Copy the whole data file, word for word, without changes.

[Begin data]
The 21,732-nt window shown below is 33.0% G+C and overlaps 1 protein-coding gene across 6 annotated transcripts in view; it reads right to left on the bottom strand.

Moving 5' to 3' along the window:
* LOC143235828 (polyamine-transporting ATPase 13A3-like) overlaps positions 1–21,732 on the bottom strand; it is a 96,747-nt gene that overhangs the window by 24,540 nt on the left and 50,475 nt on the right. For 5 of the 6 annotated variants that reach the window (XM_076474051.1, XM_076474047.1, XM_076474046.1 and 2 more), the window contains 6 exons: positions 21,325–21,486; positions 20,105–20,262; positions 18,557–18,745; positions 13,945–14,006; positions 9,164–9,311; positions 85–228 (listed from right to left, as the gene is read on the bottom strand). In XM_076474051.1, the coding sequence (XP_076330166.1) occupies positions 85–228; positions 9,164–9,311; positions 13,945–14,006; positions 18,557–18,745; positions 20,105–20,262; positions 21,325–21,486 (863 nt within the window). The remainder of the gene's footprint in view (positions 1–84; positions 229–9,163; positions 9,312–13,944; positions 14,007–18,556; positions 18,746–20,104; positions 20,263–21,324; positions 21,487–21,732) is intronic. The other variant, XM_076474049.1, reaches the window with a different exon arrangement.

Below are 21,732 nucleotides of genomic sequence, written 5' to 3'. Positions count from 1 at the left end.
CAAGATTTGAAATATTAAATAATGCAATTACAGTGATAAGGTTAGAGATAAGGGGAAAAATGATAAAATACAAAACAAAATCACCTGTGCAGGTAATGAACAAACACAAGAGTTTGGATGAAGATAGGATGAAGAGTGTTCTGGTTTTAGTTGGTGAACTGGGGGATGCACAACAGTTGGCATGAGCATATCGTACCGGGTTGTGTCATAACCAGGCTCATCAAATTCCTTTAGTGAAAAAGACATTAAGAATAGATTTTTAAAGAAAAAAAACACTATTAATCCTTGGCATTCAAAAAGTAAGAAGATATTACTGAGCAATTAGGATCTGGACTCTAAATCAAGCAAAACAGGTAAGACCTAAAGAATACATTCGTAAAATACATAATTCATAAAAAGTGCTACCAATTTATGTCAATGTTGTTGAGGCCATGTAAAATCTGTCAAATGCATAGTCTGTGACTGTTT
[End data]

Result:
The 21,732-nt window shown below is 33.0% G+C and overlaps 1 protein-coding gene across 6 annotated transcripts in view; it reads right to left on the bottom strand.

Moving 5' to 3' along the window:
* LOC143235828 (polyamine-transporting ATPase 13A3-like) overlaps positions 1–21,732 on the bottom strand; it is a 96,747-nt gene that overhangs the window by 24,540 nt on the left and 50,475 nt on the right. For 5 of the 6 annotated variants that reach the window (XM_076474051.1, XM_076474047.1, XM_076474046.1 and 2 more), the window contains 6 exons: positions 21,325–21,486; positions 20,105–20,262; positions 18,557–18,745; positions 13,945–14,006; positions 9,164–9,311; positions 85–228 (listed from right to left, as the gene is read on the bottom strand). In XM_076474051.1, the coding sequence (XP_076330166.1) occupies positions 85–228; positions 9,164–9,311; positions 13,945–14,006; positions 18,557–18,745; positions 20,105–20,262; positions 21,325–21,486 (863 nt within the window). The remainder of the gene's footprint in view (positions 1–84; positions 229–9,163; positions 9,312–13,944; positions 14,007–18,556; positions 18,746–20,104; positions 20,263–21,324; positions 21,487–21,732) is intronic. The other variant, XM_076474049.1, reaches the window with a different exon arrangement.

Below are 21,732 nucleotides of genomic sequence, written 5' to 3'. Positions count from 1 at the left end.
CAAGATTTGAAATATTAAATAATGCAATTACAGTGATAAGGTTAGAGATAAGGGGAAAAATGATAAAATACAAAACAAAATCACCTGTGCAGGTAATGAACAAACACAAGAGTTTGGATGAAGATAGGATGAAGAGTGTTCTGGTTTTAGTTGGTGAACTGGGGGATGCACAACAGTTGGCATGAGCATATCGTACCGGGTTGTGTCATAACCAGGCTCATCAAATTCCTTTAGTGAAAAAGACATTAAGAATAGATTTTTAAAGAAAAAAAACACTATTAATCCTTGGCATTCAAAAAGTAAGAAGATATTACTGAGCAATTAGGATCTGGACTCTAAATCAAGCAAAACAGGTAAGACCTAAAGAATACATTCGTAAAATACATAATTCATAAAAAGTGCTACCAATTTATGTCAATGTTGTTGAGGCCATGTAAAATCTGTCAAATGCATAGTCTGTGACTGTTT